As the primaries for the US presidency were in full swing, Germany joined the discussion.
In newspapers and magazines, in online media, in debates on social media and blogs, and even in special surveys, the media provided the German public with a never-ending flood of news and commentary.
According to a representative survey by YouGov Germany, only 15 percent of the German population would like to have “a US-style campaign”. Nearly two-thirds (62%) say “I approve of the way campaigns are run in Germany”.
Nevertheless, the theatrics of the US elections clearly has a pull on the German imagination.
According to YouGov, 32 percent of respondents are following the campaign in the US “rather closely” or “very closely”.
An online survey by the Berlin daily newspaper Der Tagesspiegel found that 80-85 percent of respondents who have followed coverage of the US presidential election throughout the primary season have done so “because it is close and exciting and because the decision also affects us, at least in terms of foreign policy”.
Thank God pre-election in the USA is now over.
If Germany could vote, the outcome would be clear: Democratic candidate Hillary Clinton would win hands down against the Republican’s combustible and unpredictable Donald Trump.
Different surveys on the preferences of Germans for the 45th president of the US come to similar conclusions: The magazine Stern reported on the results of its own survey “Germany Chooses” that 80 percent of Germans would vote for Clinton and 20 percent for Trump.
The news broadcaster N-tv writes that “Germans would choose Hillary Clinton for president”. Their result showed that three-quarters of Germans would cast their vote for her, while only one in 20 would vote for Donald Trump.
Clear differences between East and West Germany as well as with regard to German party preferences emerge: Clinton does best in West Germany and among supporters of the Greens, the Left Party and the Social Democratic Party (SPD).
Trump receives considerably more support in the East of Germany and among supporters of the populist Alternative for Germany (AfD).
This should come as no surprise as there are clear similarities between the slogans used by Trump and the AfD.
While Trump proclaims: “I will build a great, great wall on our southern border,” the AfD declares: “We need a fence for protection on the border with Austria.”
The AfD is a right-wing populist party that was newly founded in 2013. In 2016, due to the escalation of the refugee crisis, it developed into the third most popular nationwide power.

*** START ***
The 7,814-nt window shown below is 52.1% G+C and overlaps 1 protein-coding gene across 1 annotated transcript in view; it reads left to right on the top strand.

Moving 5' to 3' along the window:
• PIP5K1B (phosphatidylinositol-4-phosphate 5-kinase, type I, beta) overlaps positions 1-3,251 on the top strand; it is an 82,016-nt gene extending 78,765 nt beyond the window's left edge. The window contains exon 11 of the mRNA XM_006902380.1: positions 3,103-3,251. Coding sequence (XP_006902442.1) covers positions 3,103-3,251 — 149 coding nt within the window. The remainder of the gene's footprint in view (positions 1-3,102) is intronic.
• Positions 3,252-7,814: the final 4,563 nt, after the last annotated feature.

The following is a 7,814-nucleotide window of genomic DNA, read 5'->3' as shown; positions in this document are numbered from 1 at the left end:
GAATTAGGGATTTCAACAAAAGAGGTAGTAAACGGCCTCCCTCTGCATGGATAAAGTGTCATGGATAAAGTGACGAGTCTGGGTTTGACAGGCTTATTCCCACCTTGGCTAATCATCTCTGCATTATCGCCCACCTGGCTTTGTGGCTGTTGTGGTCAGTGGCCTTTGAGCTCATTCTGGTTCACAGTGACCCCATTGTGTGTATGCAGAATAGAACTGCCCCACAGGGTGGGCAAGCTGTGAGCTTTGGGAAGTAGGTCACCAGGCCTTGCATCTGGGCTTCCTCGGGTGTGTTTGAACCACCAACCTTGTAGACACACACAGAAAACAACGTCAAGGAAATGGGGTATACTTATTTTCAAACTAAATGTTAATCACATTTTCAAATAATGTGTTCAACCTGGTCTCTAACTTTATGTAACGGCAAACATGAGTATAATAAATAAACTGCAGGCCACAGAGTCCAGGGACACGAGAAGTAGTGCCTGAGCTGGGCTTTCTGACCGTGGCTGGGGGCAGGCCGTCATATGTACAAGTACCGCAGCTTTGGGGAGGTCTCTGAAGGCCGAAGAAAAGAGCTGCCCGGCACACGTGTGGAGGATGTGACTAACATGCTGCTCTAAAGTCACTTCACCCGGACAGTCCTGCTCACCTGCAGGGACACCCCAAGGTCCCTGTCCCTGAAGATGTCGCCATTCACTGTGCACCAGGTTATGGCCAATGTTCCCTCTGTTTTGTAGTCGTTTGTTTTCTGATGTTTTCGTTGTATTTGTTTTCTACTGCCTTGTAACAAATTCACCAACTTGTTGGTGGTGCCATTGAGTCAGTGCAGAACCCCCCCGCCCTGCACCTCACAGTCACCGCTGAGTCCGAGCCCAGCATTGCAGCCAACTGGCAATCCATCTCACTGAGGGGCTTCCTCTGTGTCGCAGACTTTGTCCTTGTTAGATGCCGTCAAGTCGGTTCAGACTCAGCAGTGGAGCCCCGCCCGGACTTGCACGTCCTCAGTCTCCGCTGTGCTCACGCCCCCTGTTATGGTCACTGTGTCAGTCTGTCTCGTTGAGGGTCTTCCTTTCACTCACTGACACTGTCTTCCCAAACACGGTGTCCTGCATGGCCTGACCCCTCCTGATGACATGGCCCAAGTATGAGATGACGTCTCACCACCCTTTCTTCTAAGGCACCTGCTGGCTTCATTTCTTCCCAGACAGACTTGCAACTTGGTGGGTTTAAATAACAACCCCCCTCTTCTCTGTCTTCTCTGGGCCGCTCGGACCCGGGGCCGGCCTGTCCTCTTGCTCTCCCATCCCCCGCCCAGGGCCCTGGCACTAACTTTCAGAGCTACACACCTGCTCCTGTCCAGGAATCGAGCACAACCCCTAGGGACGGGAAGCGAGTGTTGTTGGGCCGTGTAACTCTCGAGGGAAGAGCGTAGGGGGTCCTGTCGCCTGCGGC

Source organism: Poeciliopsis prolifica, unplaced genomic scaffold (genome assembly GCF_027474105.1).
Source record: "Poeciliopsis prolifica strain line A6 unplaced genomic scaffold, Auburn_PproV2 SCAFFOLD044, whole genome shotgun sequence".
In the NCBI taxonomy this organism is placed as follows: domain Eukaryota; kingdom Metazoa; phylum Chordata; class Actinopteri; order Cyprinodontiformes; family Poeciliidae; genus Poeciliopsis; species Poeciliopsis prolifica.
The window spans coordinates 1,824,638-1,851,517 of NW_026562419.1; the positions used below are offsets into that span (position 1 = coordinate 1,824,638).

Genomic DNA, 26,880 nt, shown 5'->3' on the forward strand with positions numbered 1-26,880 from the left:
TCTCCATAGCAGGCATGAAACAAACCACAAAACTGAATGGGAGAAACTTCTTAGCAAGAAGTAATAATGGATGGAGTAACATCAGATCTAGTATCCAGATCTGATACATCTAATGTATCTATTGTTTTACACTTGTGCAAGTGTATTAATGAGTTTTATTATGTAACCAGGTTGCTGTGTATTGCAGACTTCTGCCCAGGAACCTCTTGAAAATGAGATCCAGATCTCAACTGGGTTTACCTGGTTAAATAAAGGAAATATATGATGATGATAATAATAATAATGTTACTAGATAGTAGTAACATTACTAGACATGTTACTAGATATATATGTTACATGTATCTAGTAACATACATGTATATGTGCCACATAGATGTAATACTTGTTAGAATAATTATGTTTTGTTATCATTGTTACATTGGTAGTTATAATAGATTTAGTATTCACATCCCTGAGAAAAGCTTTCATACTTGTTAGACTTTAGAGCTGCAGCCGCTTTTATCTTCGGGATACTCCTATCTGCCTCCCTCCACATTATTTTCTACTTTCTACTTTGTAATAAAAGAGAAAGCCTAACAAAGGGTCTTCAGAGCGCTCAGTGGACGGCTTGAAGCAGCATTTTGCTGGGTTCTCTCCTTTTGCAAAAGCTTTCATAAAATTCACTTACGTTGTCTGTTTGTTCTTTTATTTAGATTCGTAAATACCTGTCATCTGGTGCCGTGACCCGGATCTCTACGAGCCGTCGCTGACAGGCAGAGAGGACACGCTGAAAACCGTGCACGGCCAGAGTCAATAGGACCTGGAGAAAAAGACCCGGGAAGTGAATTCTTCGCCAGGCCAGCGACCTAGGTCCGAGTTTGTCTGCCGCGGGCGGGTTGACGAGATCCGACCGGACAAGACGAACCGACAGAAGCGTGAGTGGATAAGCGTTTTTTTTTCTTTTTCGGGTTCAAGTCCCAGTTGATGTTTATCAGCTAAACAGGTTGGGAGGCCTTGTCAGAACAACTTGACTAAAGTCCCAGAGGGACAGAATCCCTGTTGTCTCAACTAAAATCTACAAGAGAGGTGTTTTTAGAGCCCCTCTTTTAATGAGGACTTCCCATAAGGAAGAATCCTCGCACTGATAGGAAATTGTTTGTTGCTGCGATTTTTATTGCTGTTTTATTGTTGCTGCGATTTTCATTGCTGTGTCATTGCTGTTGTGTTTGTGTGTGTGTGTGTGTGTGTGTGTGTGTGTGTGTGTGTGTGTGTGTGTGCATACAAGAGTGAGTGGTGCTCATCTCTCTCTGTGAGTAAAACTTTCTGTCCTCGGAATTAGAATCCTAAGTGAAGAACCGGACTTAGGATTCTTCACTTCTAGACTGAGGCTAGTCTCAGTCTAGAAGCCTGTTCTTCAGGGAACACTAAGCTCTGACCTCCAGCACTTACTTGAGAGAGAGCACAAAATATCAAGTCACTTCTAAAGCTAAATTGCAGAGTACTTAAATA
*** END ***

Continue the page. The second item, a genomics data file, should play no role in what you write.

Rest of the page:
The party now holds seats in the parliaments of all three German federal states that have held elections in 2016.
The previously mentioned YouGov survey offers a bit more nuance with regard to an assessment of the possible political consequences of the election: “The vast majority of Germans say that a US President Donald Trump would be bad for Germany as well as for the United States.”
According to a large minority (42 percent) of the respondents, a President Clinton would “improve the relationship of the US with Europe”. Only three percent agreed that this was true of Trump.
On combating climate change, another issue close to the hearts of many German voters, 31 percent thought Clinton would take action as opposed to two percent for Trump.
Even on the billionaire businessman’s supposed strong suit – money – Germans have almost no faith in him. Only nine percent think the descendant of German immigrants would improve the US economy, as opposed to 31 percent who say the same about Clinton.
On international security, the results were similar. Would Trump effectively fight against international terrorism? Twelve percent agreed in comparison with 28 percent for Clinton. Thirty-eight percent said the former secretary of state would spread peace in the world. Three percent could say the same about her Republican rival.
The story was the same across Europe.
As part of an additional Europe-wide survey by YouGov, over 8,000 people in the UK, Germany, France, Denmark, Sweden, Finland and Norway were asked how they would react if either Trump or Clinton won the election.
Victory for Trump would make 46 percent “scared”, 40 percent “disappointed” and 27percent “sad”. Conversely, an election victory by Clinton would lead 40 percent to feel “relief”, another 40 percent “optimism” and 20 percent “happiness”.
This emotional connection of the respondents is astonishing.
Old Europe wants Hillary Clinton to emerge victorious.
Dr. Harry Friebel is a professor of sociology at Hamburg University.